The case of the day is Global Material Technologies, Inc. v. Dazheng Metal Fibre Co. (N.D. Ill. 2014). GMT was in the business of producing and selling metallic wool products. It alleged that it owned a 25% stake in Dazheng, a Chinese firm which was in the same business. GMT ultimately stopped producing some products in its own facilities and instead outsourced production to Dazheng. At some point, Dazheng, according to GMT’s allegations, “refused to timely manufacture certain fibers and consumer products for GMT, disregarded GMT’s purchase orders, and shipped more than 750,000 pounds of rusted metallic fibers to GMT’s customers.” GMT sued Dazheng in the People’s Court of Jinwan District, Zhuhai City, Guangdong Province for breach of contract. That court dismissed the claim, and the Intermediate Court affirmed.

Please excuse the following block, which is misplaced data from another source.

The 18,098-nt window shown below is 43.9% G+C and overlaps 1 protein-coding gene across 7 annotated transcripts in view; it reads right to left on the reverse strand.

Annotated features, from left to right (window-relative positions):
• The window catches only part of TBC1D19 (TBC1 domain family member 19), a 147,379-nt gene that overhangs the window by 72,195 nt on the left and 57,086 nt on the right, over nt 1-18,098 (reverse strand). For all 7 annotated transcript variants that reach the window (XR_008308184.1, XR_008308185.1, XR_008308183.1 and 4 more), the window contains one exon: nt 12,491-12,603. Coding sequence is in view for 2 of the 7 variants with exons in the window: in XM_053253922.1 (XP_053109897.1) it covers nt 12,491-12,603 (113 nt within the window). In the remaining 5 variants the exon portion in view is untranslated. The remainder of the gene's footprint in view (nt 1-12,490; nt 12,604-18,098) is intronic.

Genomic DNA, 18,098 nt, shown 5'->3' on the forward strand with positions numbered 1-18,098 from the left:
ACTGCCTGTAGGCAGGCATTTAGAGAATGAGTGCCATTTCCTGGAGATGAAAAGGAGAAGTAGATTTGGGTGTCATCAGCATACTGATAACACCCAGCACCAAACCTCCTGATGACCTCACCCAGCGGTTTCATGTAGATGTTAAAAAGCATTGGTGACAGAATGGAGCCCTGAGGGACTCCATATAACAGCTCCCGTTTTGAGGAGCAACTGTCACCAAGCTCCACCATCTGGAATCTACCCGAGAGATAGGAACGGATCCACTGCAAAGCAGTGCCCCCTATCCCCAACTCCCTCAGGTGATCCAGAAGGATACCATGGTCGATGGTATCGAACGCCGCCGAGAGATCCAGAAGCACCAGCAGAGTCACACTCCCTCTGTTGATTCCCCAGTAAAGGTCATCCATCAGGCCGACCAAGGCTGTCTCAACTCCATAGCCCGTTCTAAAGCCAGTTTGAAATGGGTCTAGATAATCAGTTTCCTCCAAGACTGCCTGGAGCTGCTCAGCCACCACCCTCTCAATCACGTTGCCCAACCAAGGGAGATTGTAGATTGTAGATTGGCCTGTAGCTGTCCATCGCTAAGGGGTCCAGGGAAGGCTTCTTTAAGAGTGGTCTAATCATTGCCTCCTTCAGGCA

A few days after the People’s Court dismissed the case, GMT sued Dazheng in the Northern District of Illinois, alleging violations of the Convention on the International Sale of Goods. Dazheng moved to dismiss, arguing that the claim was barred by res judicata because the claims were substantially similar to the claims the Chinese court had dismissed. GMT argued that the Chinese litigation was “fundamentally unfair.”

But the court never got to the issue of the unfairness of the Chinese proceeding (or to the threshold issue whether GMT, which was the plaintiff in China, could even raise issues about the fairness of the proceeding). If the court was to give the Chinese judgment preclusive effect, it would give it the same preclusive effect that a Chinese court would give it, but neither party had briefed the issue of the preclusive effect of the judgment under Chinese law. So the court denied the motion without prejudice.